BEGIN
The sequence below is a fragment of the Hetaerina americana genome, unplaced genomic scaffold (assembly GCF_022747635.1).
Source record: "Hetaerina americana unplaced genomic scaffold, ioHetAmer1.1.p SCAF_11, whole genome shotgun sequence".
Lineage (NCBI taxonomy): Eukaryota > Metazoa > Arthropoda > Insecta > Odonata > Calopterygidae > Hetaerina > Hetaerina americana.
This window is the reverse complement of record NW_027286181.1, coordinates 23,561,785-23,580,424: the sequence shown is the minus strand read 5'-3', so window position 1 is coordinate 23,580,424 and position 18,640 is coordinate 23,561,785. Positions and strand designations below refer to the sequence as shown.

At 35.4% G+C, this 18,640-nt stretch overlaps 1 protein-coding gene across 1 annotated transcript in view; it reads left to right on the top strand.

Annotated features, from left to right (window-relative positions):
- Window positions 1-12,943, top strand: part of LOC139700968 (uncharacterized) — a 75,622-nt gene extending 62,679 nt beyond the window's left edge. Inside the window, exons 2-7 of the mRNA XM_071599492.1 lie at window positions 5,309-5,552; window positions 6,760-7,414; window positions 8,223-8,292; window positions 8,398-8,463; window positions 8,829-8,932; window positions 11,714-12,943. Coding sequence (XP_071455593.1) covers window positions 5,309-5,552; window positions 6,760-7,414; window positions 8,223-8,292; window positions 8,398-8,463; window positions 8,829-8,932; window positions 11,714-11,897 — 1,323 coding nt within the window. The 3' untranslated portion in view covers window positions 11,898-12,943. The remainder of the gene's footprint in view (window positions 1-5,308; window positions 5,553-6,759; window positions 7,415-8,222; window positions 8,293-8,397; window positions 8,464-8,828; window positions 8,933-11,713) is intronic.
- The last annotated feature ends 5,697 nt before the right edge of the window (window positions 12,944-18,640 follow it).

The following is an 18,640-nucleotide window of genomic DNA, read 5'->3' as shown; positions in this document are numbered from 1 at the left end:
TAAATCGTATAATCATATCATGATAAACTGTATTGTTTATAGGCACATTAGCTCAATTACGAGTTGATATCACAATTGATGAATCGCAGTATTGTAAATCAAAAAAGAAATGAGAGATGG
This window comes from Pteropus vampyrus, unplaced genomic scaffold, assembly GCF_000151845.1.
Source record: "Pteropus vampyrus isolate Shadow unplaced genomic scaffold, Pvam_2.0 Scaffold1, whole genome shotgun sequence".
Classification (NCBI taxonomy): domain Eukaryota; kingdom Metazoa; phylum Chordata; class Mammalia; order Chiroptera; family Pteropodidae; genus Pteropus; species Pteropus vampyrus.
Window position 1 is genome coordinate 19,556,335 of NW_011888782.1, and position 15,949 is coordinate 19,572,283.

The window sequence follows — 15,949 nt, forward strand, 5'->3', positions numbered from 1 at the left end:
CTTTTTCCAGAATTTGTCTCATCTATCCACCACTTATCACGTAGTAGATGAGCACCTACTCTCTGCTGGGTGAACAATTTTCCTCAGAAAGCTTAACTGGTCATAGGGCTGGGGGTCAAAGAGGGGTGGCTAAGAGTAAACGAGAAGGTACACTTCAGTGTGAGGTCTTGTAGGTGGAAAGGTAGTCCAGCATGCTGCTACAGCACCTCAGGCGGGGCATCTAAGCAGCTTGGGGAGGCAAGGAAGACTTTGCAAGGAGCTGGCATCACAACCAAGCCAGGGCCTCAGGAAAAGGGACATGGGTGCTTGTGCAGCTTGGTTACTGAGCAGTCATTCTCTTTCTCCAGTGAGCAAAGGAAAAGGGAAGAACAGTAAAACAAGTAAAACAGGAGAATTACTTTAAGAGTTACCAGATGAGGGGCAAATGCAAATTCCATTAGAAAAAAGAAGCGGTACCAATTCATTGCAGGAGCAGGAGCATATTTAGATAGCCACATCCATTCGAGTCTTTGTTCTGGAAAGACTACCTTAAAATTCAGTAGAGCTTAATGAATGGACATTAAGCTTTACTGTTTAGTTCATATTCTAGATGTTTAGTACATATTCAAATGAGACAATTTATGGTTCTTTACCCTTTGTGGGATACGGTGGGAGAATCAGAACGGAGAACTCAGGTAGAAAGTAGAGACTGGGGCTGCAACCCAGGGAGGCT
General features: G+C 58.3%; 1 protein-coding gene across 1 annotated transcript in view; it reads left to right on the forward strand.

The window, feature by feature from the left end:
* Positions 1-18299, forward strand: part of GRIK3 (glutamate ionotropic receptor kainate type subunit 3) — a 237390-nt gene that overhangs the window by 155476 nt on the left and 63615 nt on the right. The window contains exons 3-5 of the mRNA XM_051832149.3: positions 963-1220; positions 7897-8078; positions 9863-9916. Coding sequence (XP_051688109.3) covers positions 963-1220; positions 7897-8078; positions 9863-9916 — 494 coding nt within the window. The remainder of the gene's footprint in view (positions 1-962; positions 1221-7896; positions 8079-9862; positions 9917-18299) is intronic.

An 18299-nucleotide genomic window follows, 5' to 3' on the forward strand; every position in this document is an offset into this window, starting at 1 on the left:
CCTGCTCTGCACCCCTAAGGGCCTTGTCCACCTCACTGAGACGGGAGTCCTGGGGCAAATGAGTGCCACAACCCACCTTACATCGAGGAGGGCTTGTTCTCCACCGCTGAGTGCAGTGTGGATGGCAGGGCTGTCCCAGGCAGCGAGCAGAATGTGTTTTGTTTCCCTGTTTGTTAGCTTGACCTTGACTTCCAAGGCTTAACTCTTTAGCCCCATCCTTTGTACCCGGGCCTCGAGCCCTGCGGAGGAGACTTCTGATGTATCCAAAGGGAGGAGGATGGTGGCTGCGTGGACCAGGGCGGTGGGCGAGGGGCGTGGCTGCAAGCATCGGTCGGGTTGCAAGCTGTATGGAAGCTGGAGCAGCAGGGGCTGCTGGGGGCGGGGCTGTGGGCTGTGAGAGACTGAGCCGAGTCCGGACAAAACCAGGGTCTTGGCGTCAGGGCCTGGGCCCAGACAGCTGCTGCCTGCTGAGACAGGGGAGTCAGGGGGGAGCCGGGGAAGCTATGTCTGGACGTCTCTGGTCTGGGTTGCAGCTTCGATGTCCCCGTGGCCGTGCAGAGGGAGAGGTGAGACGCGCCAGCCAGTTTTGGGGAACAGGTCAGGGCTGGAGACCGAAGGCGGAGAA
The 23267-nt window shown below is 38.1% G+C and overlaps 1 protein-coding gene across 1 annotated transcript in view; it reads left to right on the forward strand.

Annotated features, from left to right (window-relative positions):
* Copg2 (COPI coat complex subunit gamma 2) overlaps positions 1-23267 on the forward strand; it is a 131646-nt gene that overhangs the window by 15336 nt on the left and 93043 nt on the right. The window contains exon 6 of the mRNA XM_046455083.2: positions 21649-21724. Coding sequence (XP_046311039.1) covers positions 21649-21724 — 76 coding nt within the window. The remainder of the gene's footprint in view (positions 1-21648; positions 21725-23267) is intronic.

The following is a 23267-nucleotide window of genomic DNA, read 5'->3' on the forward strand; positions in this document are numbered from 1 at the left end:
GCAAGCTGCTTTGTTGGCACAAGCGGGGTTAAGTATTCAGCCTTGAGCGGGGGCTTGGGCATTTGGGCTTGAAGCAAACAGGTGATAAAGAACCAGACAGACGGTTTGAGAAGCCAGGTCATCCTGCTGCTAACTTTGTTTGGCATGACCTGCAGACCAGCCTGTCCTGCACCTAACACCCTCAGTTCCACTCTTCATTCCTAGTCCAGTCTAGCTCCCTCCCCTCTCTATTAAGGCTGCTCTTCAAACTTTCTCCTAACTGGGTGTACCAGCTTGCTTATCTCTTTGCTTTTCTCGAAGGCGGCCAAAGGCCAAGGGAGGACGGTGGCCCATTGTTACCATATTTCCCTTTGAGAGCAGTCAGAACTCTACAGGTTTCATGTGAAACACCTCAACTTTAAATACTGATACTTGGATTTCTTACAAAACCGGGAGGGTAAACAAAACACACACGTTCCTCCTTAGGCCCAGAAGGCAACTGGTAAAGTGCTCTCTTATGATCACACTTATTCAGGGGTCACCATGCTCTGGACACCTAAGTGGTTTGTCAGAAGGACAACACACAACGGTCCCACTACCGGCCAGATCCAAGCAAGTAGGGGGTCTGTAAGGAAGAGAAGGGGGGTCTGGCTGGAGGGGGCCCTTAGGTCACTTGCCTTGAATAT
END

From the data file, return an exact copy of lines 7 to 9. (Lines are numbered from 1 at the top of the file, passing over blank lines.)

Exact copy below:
- Window positions 1-12,943, top strand: part of LOC139700968 (uncharacterized) — a 75,622-nt gene extending 62,679 nt beyond the window's left edge. Inside the window, exons 2-7 of the mRNA XM_071599492.1 lie at window positions 5,309-5,552; window positions 6,760-7,414; window positions 8,223-8,292; window positions 8,398-8,463; window positions 8,829-8,932; window positions 11,714-12,943. Coding sequence (XP_071455593.1) covers window positions 5,309-5,552; window positions 6,760-7,414; window positions 8,223-8,292; window positions 8,398-8,463; window positions 8,829-8,932; window positions 11,714-11,897 — 1,323 coding nt within the window. The 3' untranslated portion in view covers window positions 11,898-12,943. The remainder of the gene's footprint in view (window positions 1-5,308; window positions 5,553-6,759; window positions 7,415-8,222; window positions 8,293-8,397; window positions 8,464-8,828; window positions 8,933-11,713) is intronic.
- The last annotated feature ends 5,697 nt before the right edge of the window (window positions 12,944-18,640 follow it).

The following is an 18,640-nucleotide window of genomic DNA, read 5'->3' as shown; positions in this document are numbered from 1 at the left end: